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ItsDoh, I think your description of a quadtree is a bit off. There are quadtree implementations that contain object lists in nodes besides the leaves. In fact I'm having trouble thinking of any case where it would make sense to store object lists only in leaf nodes (edit: this makes sense when the quadtree is being used to store points). Using bounding spheres is entirely optional and not necessarily faster because it will cause false negatives for intersection tests and possibly false positives for containment tests depending on the shapes of the objects.

The reason why quadtrees can speed up collision tests is that for N objects there are N*(N-1)/2 pairs to check for collisions. In most situations the objects will be scattered over the game world and will therefore be in entirely different parts of the quadtree. Instead of checking every pair for intersections you only need to check the pairs that are in intersecting nodes in the tree.

For a small number of objects it isn't worth it because it is much faster to check all N*(N-1)/2 pairs. For a large number of objects scattered over the landscape using a quadtree or other spacial partitioning scheme is indispensible. If you have 1000 objects then that's nearly half a million pairs to check for collisions. Spatial partitioning schemes can reduce that number greatly. Even if there are 999 enemies to check for collisions with one player, it can still be faster to use the quadtree than to perform 999 checks.

There's a version of quadtrees called "loose quadtrees" where objects of a certain size are always placed in the same level of the tree regardless of their position. This can be useful for dynamic objects since you can avoid having to determine what level the object should be placed on and it eliminates "hot spots" like the center of the quadtree. (edit: is there actually a difference between "loose quadtrees" and hierarchal grids? the more I think about it, the more I think they're the same thing)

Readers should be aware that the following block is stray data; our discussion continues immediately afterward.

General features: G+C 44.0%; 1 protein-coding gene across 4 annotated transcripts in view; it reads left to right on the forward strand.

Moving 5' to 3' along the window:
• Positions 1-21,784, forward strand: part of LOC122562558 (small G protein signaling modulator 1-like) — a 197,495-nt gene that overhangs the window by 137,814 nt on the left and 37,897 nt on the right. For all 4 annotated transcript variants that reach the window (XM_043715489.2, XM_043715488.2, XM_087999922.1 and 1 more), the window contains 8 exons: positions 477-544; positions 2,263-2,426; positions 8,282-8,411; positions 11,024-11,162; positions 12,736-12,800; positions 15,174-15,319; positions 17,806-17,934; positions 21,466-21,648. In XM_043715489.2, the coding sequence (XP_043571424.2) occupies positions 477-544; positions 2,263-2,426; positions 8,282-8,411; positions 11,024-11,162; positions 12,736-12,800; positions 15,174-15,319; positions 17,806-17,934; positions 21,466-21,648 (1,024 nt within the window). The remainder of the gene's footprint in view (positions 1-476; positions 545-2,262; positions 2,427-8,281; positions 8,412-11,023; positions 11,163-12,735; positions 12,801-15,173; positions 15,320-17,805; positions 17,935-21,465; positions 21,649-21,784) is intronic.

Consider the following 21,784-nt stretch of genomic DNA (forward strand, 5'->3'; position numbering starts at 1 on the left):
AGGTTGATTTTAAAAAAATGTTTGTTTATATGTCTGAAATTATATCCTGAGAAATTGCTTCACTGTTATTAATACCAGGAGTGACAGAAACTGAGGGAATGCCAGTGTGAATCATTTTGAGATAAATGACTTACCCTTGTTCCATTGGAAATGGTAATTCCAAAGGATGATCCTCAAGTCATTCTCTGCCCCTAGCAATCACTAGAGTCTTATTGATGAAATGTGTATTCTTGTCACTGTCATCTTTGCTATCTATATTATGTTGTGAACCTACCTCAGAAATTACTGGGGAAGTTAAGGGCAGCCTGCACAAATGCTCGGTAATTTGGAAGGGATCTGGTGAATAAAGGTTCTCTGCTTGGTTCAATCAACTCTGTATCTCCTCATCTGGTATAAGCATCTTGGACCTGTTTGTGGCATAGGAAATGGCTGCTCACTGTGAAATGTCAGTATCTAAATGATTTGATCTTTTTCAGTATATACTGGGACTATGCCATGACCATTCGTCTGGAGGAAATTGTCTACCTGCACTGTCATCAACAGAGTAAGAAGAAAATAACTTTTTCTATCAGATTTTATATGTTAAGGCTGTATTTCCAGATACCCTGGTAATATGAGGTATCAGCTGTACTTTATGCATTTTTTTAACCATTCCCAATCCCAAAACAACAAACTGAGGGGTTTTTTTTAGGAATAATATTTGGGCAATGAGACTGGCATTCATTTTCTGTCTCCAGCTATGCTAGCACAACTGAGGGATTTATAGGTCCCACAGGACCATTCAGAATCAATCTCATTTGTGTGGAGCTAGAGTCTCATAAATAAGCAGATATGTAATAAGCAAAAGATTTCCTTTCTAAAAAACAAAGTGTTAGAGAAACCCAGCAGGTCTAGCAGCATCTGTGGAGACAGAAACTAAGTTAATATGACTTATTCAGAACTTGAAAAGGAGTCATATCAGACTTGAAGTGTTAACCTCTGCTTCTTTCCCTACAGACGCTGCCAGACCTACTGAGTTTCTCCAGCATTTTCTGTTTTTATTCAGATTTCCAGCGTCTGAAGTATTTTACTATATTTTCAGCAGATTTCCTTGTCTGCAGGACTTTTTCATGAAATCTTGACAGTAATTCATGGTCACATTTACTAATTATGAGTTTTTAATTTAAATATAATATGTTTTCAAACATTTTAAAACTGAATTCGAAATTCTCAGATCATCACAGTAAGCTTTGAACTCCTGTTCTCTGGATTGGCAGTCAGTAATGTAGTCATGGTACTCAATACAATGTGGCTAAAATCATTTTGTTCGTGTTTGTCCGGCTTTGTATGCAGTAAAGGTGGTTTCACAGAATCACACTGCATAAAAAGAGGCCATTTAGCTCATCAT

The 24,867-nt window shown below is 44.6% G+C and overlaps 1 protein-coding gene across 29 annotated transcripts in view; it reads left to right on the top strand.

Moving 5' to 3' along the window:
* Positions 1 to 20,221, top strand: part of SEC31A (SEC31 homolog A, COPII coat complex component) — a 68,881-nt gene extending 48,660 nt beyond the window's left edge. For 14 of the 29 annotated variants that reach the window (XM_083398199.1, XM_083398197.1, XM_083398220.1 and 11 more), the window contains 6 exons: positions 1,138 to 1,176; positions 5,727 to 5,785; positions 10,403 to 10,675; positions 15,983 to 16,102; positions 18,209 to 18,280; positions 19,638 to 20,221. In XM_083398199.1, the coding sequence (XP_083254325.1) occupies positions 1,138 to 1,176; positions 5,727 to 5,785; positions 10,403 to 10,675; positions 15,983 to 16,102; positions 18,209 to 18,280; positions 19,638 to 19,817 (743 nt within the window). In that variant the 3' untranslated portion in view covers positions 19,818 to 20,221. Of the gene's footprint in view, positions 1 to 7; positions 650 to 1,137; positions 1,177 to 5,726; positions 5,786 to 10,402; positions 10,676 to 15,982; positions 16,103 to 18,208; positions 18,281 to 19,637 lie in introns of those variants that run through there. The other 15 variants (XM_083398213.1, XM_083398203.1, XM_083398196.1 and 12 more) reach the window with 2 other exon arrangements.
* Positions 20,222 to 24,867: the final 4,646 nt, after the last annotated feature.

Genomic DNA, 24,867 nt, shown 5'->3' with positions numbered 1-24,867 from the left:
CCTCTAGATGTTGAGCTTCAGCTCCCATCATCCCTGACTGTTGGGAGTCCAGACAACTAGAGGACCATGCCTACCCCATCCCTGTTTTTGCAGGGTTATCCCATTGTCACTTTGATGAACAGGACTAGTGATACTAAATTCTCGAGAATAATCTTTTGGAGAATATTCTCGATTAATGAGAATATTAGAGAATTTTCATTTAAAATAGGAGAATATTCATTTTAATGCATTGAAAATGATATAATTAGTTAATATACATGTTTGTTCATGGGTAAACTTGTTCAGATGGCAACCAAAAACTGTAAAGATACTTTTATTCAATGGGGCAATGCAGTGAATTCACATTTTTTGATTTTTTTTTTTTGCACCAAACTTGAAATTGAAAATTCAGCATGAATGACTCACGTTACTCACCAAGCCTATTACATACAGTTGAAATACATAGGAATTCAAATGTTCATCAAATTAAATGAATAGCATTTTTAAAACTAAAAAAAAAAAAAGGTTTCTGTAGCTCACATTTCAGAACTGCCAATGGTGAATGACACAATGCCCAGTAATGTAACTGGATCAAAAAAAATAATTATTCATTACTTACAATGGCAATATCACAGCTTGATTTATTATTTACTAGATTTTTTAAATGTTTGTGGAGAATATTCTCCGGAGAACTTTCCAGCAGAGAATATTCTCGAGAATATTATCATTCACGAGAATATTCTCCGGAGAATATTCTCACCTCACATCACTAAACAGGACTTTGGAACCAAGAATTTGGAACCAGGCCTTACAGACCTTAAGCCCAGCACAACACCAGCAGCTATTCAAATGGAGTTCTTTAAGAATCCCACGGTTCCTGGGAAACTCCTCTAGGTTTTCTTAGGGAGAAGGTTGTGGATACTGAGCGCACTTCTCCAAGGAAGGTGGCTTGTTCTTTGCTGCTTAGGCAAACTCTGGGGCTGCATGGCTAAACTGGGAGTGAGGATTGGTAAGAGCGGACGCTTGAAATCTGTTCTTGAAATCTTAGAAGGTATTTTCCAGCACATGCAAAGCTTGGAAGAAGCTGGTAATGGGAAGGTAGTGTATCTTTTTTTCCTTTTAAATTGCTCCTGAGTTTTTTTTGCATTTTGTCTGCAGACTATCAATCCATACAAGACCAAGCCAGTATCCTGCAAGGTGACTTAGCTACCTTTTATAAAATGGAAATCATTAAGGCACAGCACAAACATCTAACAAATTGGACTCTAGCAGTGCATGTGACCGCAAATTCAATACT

[Edited by - Vorpy on January 28, 2007 7:03:06 PM]

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Quote:
 Original post by Vorpy(edit: is there actually a difference between "loose quadtrees" and hierarchal grids? the more I think about it, the more I think they're the same thing)
They're different in as much as one is a tree and the other is a number of grids. A tree has a root and a hierarchical grid does not. Trees are frequently pointer-based whereas grids are not. However, if you linearize the loose octree/quadtree and chop off the root (only retaining the last k levels) then you basically end up with something that's a hierarchical grid. It is reasonable to pose the question: at which point during this "optimization" does the loose octree/quadtree turn into a hierarchical grid and cease to be a loose octree/quadtree? I think the only sensible answer is the counter-question: how long is a piece of string?

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Vorpy, I'm aware you can maintain lists at each level, but going back to the original problem he seemed to be thinking there was no reason to check beyond the root node, or he didn't realize the root node encompassed the entire region, I'm not sure which.

And I thought I'd explained that bounding spheres were only as first-stage intersection test, you should of course then continue with more accurate to the geometry tests if the sphere-sphere checks come out true.